British commentary on American culture? When they finally slap that gold hat of their leader's head they can start commenting. I like Southpark.
Are you going to review 'Arry Pottah?
By Charles Lam
By Joel Beers
By LP Hastings
By Dave Barton
By LP Hastings
By Joel Beers
By LP Hastings
As of last Sunday, the Chance Theater had received more than 19,000 emails and letters from outraged Catholic-leaning citizens protesting its production of Jerry Springer: The Opera. Apparently, none of these people has actually seen the show, since what they should be protesting isn't Jesus Christ dressed in a diaper or Mother Mary walking onstage to a chorus of "Raped by an angel." For what's truly offensive isn't the tongue-firmly-lodged-in-cheek "blasphemy," but a feeble second act that wanders and meanders through half-baked metaphysics and hangs on with all the tenacity of a pit bull's jaws clamped on a kitty's neck.
The lame second half nearly squanders an explosively irreverent and belly-laugh-inducing first half—but not quite. This is, by any measure, a hilarious satire of the cult of Springer, something that gleefully impales all targets, from, yes, the rock that God's holy church was built upon to the KKK, transsexuals and coprophagiacs (look it up—it's worth it!). An outrageously talented cast enthusiastically devours the show's 45 musical numbers—the only cast member who doesn't sing is Warren Draper's eerily Springer-like Springer—and director Trevor Biship skillfully guides his enormous ensemble through everything from tap-dancing Klansmen routines to paeans to fecal obsession.
True, the vast majority of the truly perverse and wickedly funny stuff is found in the first act. But the fault for the disappointing second half goes to the guys who wrote it: Stewart Lee and Richard Thomas, two Brits who conceived the idea in 2003. After the BBC broadcast a filmed version of the show in 2005, a massive throng of protesters chimed in, something that has afflicted nearly every subsequent production from the U.K. to San Francisco.
Humorless Catholics and other assorted Christians have every right to protest, but all they're really doing is giving more publicity to a show that doesn't need it. Deliciously salacious and brilliant in a beautifully corrupt way, the show is as brain-dead and tawdry as the long-running talk show it's based upon. And using the conceit of an opera (there is scant dialogue; nearly every word not uttered by Springer is sung) somehow manages to add a sheen of class to even the sickest behavior.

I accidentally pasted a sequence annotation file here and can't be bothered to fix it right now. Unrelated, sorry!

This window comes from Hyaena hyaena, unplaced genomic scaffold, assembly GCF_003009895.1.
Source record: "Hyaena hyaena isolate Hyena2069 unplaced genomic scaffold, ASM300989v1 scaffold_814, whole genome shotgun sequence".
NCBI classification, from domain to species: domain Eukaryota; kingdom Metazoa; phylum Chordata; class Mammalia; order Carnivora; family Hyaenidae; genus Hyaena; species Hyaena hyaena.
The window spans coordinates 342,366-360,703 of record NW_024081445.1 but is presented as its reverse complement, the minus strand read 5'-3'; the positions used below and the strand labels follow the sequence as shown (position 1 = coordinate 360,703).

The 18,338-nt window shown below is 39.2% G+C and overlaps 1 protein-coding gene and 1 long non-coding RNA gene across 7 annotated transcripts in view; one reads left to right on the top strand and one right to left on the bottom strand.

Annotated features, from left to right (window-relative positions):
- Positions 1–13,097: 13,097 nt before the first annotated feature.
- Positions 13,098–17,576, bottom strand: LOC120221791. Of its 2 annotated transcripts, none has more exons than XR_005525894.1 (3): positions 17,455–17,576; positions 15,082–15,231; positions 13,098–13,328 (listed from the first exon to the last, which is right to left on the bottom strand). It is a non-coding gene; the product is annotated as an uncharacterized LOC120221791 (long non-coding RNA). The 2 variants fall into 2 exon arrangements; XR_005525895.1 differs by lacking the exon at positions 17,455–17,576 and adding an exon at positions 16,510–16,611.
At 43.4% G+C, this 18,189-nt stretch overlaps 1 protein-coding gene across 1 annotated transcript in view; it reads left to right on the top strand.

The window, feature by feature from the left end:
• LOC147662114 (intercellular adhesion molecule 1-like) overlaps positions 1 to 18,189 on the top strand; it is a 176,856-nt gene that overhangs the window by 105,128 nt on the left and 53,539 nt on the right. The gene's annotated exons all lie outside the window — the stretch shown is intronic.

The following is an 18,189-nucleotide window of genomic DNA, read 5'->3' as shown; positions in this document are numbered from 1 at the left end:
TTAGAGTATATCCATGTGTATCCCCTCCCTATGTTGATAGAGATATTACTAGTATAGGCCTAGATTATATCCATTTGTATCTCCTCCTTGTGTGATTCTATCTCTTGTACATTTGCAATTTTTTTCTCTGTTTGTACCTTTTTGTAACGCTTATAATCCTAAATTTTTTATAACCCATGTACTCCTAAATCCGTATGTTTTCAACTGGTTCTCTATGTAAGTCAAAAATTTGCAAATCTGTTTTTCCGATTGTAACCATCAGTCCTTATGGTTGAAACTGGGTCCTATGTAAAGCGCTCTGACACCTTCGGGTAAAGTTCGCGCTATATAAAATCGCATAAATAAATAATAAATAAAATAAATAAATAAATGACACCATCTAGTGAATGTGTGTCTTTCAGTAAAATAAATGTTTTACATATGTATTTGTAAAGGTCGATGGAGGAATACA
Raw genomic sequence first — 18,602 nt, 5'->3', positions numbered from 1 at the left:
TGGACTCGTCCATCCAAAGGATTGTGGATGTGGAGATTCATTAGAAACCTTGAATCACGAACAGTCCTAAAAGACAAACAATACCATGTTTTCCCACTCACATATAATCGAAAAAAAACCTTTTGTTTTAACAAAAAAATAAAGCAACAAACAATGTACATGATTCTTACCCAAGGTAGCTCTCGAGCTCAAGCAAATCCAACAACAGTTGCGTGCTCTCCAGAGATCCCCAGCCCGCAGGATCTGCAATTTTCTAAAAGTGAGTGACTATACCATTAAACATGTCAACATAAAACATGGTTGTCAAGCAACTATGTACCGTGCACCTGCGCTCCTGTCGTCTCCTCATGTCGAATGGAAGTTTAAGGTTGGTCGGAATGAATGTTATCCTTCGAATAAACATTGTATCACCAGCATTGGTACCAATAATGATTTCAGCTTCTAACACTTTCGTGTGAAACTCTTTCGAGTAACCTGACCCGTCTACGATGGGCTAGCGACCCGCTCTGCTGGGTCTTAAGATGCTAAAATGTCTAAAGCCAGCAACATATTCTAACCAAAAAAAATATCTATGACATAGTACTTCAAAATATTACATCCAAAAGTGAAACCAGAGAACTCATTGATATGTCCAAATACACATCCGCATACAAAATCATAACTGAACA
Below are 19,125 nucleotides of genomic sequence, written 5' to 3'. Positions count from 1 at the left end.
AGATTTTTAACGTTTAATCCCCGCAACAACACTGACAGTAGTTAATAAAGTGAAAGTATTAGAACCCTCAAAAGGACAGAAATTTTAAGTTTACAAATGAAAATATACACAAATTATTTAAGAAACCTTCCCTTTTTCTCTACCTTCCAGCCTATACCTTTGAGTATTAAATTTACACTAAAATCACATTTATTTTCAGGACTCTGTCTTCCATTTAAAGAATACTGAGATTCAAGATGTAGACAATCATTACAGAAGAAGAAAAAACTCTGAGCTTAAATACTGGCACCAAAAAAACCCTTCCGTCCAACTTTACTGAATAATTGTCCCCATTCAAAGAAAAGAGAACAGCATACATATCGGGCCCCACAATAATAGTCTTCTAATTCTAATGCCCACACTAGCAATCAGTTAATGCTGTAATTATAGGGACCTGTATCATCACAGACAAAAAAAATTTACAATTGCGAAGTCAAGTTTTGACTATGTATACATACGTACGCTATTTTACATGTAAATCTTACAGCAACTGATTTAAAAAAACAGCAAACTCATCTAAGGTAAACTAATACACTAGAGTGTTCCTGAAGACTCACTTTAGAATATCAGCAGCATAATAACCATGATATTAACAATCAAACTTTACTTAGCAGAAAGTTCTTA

The first act is basically an episode of The Jerry Springer Show, complete with the requisite tackiness, profanity, hair-pulling and chair-hurling. Guests show up before an amped-up, ready-to-rumble studio audience to confess their basest secrets—from cheating on their fiances with crack whores and transsexuals to their closet fetishes. It all ends with Springer being shot. The second act follows Springer on his descent into hell, where an irate Satan (David Laffey) enlists a reluctant Springer to helm a show in Hades that he hopes will prod an apology from Jesus (Jared Pugh) and/or God (Jovani McCleary).
That section is kind of a mess, and while the creators' attempt at elevating the doctrine of dualism to a rational guiding principle of life might appeal to your inner Manichean, it comes off as forced and simplistic as Springer's "final thought" that ended every broadcast of his real TV show (and which South Park has gleefully incorporated into its structure). The point, one supposes, is don't blame the messenger. Those who castigate Springer (whose influence on popular culture, sadly, probably trumps the collective pull of the Pope and Oprah Winfrey; would reality TV even exist were it not for his trailblazing path?) and his kind conveniently forget that there was—and still is—an enormous audience for the freaks he paraded onscreen. His show, and the opera based on it, was pure entertainment, even if it trafficked in the most outrageous of human behaviors. And if either is truly offensive, it's not because of any overt appeals to the lowest common denominator, but rather the reality that sick shit like this really exists.
And devout, outraged Catholics, consider this as you finger your rosaries in horror and humbly bow to your image of a crucified redeemer: The Catholic Church has withstood the Roman Empire, barbarian invasions, infidel Turks and Arabs, the Western Schism, the Black Death, a Borgia pope, the Renaissance and Enlightenment, the Third Reich, an astonishingly pervasive pedophilia scandal, even Christopher Hitchens. So it's highly unlikely a deliriously funny show produced in a small theater in Anaheim Hills truly poses much of a threat. The Chance should be applauded for possessing the balls to mount this show in the face of thousands of people who want it condemned to hell.
But even more, the theater should be applauded for assembling such a ridiculously talented cast and producing something that, for the first hour at least, is more entertaining than an Olympic-sized swimming pool filled with cross-eyed hermaphrodite dwarves getting fucked up the ass with barbed wire.
This review appeared in print as "Jerry! Very! Merry! Jerry Springer: The Opera overcomes a lame second half to satisfy your inner freak."